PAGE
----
International Digital Best Practices
People around the globe consume media differently. Following these guidelines while planning will make a world of difference.
Nowadays, you’d be hard pressed to find someone who doesn’t consume some form of coffee. What differentiates us, however, is the way in which we take our favorite cup of Joe. Whether it’s black, sugar and cream, espresso or a million other ways thanks to Starbucks and the like, the ways in which we consume coffee differs. From cultural norms to personal taste, it’s important to know exactly what that preference is before you suggest getting a Grande, Quad, Nonfat, One-Pump, No-Whip, Mocha. People and their media function in the same manner. We all consume it, but it’s the manner of consumption, especially on an international scale, that makes things hard to navigate.
Some countries only access media from their phones while others rely heavily on desktops. Social media dominates some monitors while others prefer more passive forms of entertainment. These preferences add up and often determine the interfaces we see. For instance, Google is leaps and bounds the most popular search engine – but not everywhere. In China, Google has a meager share compared to Baidu who dominates the market. That’s why it’s advantageous to work with a local partner or agency so you don’t overlook standards or economic trends that are commonplace in their county, but completely foreign to you.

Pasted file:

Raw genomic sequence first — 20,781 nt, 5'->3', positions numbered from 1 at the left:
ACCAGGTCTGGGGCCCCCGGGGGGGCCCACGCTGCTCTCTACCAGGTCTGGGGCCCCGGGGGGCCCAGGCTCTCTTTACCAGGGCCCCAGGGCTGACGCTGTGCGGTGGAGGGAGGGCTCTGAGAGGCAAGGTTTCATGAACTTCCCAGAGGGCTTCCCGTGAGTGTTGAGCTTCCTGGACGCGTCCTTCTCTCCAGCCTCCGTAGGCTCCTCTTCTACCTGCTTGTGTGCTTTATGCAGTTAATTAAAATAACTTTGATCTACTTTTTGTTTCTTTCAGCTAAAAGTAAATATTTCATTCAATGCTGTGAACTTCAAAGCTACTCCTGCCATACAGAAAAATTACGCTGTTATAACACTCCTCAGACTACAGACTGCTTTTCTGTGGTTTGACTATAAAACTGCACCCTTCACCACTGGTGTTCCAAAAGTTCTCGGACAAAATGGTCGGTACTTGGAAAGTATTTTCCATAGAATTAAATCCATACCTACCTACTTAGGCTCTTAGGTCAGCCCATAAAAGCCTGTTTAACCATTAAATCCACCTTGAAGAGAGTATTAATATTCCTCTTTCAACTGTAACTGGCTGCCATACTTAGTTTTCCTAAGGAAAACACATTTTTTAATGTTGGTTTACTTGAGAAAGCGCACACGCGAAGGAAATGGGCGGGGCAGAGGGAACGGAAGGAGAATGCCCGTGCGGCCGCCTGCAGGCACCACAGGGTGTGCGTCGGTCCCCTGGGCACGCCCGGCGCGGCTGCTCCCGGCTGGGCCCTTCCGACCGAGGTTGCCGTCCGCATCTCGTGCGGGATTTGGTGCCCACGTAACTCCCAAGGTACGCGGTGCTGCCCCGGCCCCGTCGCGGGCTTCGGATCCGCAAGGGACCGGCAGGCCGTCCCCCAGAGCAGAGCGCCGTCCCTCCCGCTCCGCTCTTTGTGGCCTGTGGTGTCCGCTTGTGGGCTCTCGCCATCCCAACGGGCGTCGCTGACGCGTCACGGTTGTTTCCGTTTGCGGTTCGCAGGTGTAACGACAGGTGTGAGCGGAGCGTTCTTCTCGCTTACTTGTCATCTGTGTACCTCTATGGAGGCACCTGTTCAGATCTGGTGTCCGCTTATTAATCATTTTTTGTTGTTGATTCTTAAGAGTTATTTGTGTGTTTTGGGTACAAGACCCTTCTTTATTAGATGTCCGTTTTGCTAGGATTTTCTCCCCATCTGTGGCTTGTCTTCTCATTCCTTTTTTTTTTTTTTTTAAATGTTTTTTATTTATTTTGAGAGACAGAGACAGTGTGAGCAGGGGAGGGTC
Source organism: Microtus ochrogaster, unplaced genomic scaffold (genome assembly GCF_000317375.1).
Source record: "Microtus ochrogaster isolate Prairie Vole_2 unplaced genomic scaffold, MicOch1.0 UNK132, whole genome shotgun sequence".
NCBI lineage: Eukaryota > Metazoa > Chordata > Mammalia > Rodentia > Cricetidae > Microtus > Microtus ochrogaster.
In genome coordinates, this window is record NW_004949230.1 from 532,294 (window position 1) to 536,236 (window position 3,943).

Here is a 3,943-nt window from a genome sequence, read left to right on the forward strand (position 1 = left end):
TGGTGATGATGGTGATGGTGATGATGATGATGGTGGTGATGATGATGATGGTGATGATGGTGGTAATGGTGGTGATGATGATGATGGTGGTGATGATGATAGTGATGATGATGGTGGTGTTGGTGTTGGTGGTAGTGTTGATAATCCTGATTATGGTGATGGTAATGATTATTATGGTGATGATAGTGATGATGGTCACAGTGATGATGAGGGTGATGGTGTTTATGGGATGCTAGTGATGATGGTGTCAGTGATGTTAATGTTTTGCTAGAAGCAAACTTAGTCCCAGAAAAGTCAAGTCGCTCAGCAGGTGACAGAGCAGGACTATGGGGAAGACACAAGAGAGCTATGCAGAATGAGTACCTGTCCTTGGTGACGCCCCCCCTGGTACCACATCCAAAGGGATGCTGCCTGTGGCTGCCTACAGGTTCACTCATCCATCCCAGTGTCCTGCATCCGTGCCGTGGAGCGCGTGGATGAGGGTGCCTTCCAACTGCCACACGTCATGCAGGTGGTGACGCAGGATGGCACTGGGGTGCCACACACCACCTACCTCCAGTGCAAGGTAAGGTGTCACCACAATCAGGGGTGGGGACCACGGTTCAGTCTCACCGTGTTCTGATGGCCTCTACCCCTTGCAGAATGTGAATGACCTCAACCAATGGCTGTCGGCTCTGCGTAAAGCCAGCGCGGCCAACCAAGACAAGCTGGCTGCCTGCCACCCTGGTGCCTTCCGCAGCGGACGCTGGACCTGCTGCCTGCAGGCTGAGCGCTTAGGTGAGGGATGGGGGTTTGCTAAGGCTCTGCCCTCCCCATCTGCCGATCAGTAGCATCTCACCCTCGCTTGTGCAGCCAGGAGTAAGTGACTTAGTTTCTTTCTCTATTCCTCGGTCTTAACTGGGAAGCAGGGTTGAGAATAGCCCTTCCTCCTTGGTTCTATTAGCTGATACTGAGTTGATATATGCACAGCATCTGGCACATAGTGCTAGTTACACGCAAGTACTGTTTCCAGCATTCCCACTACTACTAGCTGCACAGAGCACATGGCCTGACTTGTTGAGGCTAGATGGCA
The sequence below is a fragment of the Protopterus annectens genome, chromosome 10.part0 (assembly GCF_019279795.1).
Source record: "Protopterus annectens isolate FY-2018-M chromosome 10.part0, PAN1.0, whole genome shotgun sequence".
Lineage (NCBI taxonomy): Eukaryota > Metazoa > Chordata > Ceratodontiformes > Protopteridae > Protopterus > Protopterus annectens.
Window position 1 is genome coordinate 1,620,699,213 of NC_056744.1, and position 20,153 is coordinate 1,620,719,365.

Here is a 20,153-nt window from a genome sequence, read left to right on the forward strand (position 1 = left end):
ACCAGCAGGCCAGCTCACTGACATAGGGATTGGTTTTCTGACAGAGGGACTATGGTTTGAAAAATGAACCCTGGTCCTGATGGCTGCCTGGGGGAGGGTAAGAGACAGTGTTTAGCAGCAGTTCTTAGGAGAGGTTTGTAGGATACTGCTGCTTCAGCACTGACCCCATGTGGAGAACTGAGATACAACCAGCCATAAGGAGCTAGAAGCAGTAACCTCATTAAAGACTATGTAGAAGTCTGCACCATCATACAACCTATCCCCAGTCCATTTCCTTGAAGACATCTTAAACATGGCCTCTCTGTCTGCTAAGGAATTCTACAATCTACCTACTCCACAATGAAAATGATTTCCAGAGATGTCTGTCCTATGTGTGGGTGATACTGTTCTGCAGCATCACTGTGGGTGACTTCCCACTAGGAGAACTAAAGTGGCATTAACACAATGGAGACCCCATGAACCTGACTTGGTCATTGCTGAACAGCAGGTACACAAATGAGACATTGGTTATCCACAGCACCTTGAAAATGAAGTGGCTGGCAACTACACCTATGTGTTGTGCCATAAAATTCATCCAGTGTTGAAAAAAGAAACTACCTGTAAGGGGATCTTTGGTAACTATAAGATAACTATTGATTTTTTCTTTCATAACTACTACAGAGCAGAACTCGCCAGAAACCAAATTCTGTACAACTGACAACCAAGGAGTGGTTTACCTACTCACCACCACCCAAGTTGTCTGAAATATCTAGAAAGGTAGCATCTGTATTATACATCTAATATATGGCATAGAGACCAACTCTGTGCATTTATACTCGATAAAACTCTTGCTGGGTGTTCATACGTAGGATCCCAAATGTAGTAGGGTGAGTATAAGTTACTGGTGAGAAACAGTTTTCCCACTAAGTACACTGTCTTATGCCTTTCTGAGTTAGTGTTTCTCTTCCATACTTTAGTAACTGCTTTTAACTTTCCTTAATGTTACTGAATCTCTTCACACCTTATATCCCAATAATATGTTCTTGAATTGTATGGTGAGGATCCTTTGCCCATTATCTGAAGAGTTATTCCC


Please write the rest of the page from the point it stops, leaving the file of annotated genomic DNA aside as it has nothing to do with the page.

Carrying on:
Another way to help overcome unforeseen setbacks is to set aside a small amount of your budget for things like currency fluctuation. For example, in Brazil an unpredictable banking industry can make it difficult to get information regarding exchange rates. Knowing tendencies like this exist, it’s important to set expectations up front regarding the process as well as the terms and conditions you want them to follow. Your standard T&Cs are not their standard T&Cs, and neither are your methods of purchasing. While cost per thousand is a fairly common way to buy in the U.S., sometimes things are bought on a flat fee or on a per day basis elsewhere.
Banner and file sizes also vary from country to country. While digital standards are similar in Canada, U.S., the UK and Australia, China, for instance, has no guidelines. It’s important to plan accordingly, knowing you’ll have to create a variety of different banner sizes.
Doing your research and preparing for the drawbacks of working internationally is a little trickier than asking how someone takes their coffee. However, the more you come to understand the digital practices of other countries, the more tailored your content will become, and the more people you will reach.